Whether you’re welcoming a new hire or celebrating a team win — video is a perfect way to connect. We’ve got a couple examples of how to use Vimeo Create to celebrate a milestone.

Welcome a new hire

Bring in all the good energy for an employee’s first day with a personalized welcome video. Customize the agenda for the day so your new employee knows what to expect!

Here’s an example of a new hire first-day training template:

Spotlight departments, teams, and employees

Teams and employees are working hard to bring projects to fruition. Use video to spotlight their great work and thank them for all their contributions.

Here’s an example of a team appreciation video template:

3. Master the art of asynchronous communication

Asynchronous communication can help distributed teams collaborate and complete projects without the need for real-time communication. Leverage tools like Vimeo record, Slack, or Asana (just to name a few) to help teams meet asynchronously.

Here are three examples of how to power hybrid communication with video:

  • Try sending a screen record to asynchronously share Google or PowerPoint presentations, project kickoffs, or share a product demo to your internal team in lieu of scheduling a meeting.
  • Need eyes on an important email? Leverage video email to engage employees while distilling important information.
  • Host important video content in folders based on teams, projects, or topics for easy access.

4. Connect with employees using a live streaming town hall or all-hands meeting

Employee engagement can be especially difficult to sustain in a remote environment. Executives and communications team should consider live streaming video to connect with employees and communicate company-wide updates, spotlight projects, and recognize employees for their work.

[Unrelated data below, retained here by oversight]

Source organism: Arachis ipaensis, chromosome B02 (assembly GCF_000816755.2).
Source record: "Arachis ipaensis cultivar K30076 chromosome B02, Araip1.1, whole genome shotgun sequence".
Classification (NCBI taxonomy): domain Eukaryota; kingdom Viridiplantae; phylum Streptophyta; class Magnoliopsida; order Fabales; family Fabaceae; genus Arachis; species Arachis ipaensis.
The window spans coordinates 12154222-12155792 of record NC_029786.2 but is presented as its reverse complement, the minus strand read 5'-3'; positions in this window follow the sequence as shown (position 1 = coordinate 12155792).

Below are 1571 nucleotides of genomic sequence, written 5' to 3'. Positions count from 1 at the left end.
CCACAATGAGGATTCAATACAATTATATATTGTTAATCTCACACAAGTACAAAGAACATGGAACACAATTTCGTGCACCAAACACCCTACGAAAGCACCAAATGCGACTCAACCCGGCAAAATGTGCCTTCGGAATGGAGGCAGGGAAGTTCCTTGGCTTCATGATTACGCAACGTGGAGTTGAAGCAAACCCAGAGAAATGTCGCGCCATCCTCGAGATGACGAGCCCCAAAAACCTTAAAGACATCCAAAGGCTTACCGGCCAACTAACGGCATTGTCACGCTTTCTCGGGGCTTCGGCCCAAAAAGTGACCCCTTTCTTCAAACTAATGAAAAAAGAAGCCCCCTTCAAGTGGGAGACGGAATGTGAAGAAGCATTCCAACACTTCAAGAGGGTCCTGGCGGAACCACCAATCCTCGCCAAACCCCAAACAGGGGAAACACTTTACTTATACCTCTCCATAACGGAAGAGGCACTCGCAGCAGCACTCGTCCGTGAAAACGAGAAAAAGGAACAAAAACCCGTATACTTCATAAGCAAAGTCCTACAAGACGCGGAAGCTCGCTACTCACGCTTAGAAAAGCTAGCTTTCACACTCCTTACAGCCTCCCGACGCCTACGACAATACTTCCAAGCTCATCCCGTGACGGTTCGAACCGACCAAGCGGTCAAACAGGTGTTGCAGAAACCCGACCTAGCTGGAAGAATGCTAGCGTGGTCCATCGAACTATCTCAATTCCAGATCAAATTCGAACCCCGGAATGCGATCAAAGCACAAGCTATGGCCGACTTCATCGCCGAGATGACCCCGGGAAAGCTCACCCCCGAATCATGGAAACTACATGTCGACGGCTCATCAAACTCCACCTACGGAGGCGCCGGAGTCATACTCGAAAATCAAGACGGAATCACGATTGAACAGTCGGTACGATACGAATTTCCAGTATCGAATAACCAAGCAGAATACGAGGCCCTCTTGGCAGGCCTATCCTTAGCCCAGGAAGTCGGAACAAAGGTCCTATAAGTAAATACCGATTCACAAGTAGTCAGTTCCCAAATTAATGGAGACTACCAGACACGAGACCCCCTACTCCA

How do I create a live streaming town hall?

Discover how Rite Aid built a video-first communication strategy for their virtual town halls.

5. Organize calendars for collaboration and deep-work

Time management is key to a productive and sustainable work environment. Encourage employees to build a schedule that offers time for video meetings and calls, in-person collaboration and team building, and quiet focus time. For larger internal events where multiple employees converge, like a sales kick off, virtual event, or summit, consider how to bring the team together for a hybrid event experience.

6. Stay flexible and focus on impact

A successful hybrid work environment can empower employees to choose when and where they do their best work, provide more opportunities to attract and recruit talent, and prioritize a healthy and safe working environment. However, it’s important to note that hybrid isn’t a one-size-fits all solution.

Each organization will need to implement and refine their hybrid strategy with clear goals and the openness for change. As Cal Newport mentioned in his recent New Yorker article, “the very definition of “work” itself, moving it away from surveillance and visible busyness, and toward defined outcomes and trust.” To make hybrid work, organizations will need to focus on how to empower employees to deliver outcomes wherever they plan to work.

Wrap up: the future of work with video

Hybrid work represents a substantial shift in the daily work paradigm. By adopting a blend of digital and physical spaces, investing in video, implementing nuanced hiring and employee engagement programs, leaders can embark confidently in uncharted territory.